Timeshare scams are still in the news. They include involvement in both high-pressure timeshare sales presentations, and "assisting" owners in selling their timeshares. On June 3, 2010, Pennsylvania's Attorney General's office announced a settlement reached with a Florida-based timeshare company. This time it's Blue Green Corporation, which had complaints against it regarding the company’s alleged use of deceptive “contests,” misleading sales presentations, and improper contracts in the marketing and sale of timeshare vacation packages in Pennsylvania.
In May, 2010, Vermont's Attorney General's office litigated a case against a Nevada-based timeshare company, Apex Professionals, Inc., whose victims complained of exorbitant up-front fees for selling their timeshares. The timeshares were never sold, and the company allegedly absconded with the money.
The state with the highest number of consumer complaints and victims of timeshare scams is Florida. The Attorney General's office in this state continues to prosecute numerous timeshare companies that have attempted to operate illegally. In Orlando, Attorney Susan Budowski, a Child Advocate for Abused and Neglected Children, recently added Timeshare Advocacy to her law practice, after “…listening to the heartbreak and sadness of couples and individuals who agreed to a “sales presentation” and ended up timeshare owners, although they had no intention, plans and or even the financial-where-with-all to complete the transaction."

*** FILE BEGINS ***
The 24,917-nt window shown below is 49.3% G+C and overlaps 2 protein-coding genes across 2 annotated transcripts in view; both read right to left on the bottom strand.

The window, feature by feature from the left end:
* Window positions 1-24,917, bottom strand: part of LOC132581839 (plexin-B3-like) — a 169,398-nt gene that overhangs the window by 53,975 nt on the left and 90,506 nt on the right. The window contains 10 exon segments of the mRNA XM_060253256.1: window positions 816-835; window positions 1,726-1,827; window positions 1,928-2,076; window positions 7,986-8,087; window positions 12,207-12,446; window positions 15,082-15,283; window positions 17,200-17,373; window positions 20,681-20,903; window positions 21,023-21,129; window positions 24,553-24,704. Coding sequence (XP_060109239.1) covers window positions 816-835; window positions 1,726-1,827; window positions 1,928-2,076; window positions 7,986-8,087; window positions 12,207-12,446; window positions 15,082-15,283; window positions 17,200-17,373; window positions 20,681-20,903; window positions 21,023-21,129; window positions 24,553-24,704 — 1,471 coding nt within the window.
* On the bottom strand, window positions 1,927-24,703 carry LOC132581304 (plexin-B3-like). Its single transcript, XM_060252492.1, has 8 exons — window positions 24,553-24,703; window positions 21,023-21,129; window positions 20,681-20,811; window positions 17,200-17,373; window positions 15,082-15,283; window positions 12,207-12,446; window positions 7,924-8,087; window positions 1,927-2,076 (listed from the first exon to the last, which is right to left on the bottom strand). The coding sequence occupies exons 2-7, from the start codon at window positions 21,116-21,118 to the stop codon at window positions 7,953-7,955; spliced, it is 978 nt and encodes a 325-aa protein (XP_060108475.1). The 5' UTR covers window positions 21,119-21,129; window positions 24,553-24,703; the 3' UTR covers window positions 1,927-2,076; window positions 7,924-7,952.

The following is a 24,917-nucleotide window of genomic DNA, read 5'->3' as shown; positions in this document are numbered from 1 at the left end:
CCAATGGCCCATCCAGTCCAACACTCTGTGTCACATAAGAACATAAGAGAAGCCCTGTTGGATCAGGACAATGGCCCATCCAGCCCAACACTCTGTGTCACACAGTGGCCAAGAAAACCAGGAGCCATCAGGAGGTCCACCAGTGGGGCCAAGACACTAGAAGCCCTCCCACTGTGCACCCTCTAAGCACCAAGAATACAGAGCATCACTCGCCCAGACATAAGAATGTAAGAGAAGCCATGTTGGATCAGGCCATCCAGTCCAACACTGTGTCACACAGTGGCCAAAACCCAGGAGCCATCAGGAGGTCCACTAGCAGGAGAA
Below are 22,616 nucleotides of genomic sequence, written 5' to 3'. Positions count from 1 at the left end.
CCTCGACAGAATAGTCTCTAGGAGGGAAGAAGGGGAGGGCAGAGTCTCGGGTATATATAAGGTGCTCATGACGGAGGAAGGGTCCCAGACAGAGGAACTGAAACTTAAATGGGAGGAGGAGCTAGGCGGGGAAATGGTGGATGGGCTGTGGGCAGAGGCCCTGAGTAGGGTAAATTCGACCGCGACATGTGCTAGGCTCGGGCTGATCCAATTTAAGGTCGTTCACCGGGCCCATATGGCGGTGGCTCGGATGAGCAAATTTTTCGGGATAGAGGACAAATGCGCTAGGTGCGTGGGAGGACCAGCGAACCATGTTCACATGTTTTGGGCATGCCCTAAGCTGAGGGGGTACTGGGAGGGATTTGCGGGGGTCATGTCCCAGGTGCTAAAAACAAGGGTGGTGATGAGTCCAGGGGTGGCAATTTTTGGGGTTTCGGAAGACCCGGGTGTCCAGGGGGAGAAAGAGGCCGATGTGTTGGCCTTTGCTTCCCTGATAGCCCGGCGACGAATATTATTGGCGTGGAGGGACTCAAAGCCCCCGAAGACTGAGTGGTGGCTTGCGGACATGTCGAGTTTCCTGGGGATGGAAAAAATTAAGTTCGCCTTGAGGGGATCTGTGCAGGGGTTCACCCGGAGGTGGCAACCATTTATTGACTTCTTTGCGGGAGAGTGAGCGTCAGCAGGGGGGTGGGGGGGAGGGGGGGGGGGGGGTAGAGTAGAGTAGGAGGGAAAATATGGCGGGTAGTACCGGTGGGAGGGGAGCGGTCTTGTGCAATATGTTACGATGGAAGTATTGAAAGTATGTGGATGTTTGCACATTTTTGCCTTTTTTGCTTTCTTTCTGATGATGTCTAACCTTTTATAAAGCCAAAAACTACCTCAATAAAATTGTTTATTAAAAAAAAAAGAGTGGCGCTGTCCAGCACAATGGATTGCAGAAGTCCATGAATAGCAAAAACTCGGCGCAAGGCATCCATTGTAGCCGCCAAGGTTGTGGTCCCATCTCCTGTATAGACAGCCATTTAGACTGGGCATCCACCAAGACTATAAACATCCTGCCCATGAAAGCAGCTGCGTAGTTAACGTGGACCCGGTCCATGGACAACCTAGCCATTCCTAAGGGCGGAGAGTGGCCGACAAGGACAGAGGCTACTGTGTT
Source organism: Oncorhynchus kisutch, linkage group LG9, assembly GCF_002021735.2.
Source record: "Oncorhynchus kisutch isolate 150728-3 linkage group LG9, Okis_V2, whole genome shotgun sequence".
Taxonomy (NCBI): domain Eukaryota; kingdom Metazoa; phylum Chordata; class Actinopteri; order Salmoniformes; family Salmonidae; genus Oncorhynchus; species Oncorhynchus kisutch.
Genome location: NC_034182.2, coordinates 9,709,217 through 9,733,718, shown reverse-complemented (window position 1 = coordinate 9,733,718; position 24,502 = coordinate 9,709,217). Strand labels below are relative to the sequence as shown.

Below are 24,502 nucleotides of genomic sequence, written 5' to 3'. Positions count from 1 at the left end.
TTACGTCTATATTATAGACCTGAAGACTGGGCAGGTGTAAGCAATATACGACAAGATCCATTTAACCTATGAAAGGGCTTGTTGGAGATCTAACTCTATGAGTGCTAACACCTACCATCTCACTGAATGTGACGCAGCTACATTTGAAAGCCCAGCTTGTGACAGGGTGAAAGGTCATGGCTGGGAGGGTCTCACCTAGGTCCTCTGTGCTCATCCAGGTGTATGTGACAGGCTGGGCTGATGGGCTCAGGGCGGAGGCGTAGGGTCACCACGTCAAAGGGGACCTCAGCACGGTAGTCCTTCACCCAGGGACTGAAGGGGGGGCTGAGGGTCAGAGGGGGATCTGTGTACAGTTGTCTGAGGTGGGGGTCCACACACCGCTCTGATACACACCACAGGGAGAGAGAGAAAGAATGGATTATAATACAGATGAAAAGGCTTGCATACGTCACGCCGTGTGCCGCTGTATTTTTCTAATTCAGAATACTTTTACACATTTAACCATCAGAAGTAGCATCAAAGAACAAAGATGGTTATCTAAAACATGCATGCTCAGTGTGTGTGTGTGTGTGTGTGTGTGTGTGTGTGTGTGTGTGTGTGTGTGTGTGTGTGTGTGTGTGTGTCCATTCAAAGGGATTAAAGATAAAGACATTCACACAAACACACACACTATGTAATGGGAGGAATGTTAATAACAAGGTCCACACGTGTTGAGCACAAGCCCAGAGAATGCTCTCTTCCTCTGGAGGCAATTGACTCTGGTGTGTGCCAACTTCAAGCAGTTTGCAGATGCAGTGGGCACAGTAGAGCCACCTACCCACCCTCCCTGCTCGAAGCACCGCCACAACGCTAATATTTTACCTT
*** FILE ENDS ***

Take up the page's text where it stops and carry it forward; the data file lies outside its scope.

A stronger regulatory environment is being evaluated for the $77 billion timeshare industry in the Bahamas. David Gilbert, executive VP of leading timeshare company Interval International, explains, "We'd like to see laws in place that protect consumers… its very good for Caribbean countries to implement constructive legislation that is structured so that it protects the consumer.” Gilbert cited Jamaica as an example of a Caribbean country already implementing new timeshare laws.
Vermont's Attorney General Tom Corbett has these suggestions to help prevent consumers from becoming victims of a scam when looking at purchasing a timeshare: take your time; do your research; know the cancellation period; recognize that timeshares are not a real estate investment; consider the extra costs such as maintenance fees and taxes; beware of obvious scams - for example, if you are offered a prize as an incentive to attend a timeshare presentation, ask for details and watch out for hidden conditions and fine print; and finally, read - and understand - everything before you sign.
If you are thinking of selling your timeshare, the best advice is to go through a reputable company and pay no upfront fees. RedWeek.com has an A+ rating from the Better Business Bureau, a comprehensive timeshare resource section to answer many of your questions, and easy video instructions on how to sell your timeshare.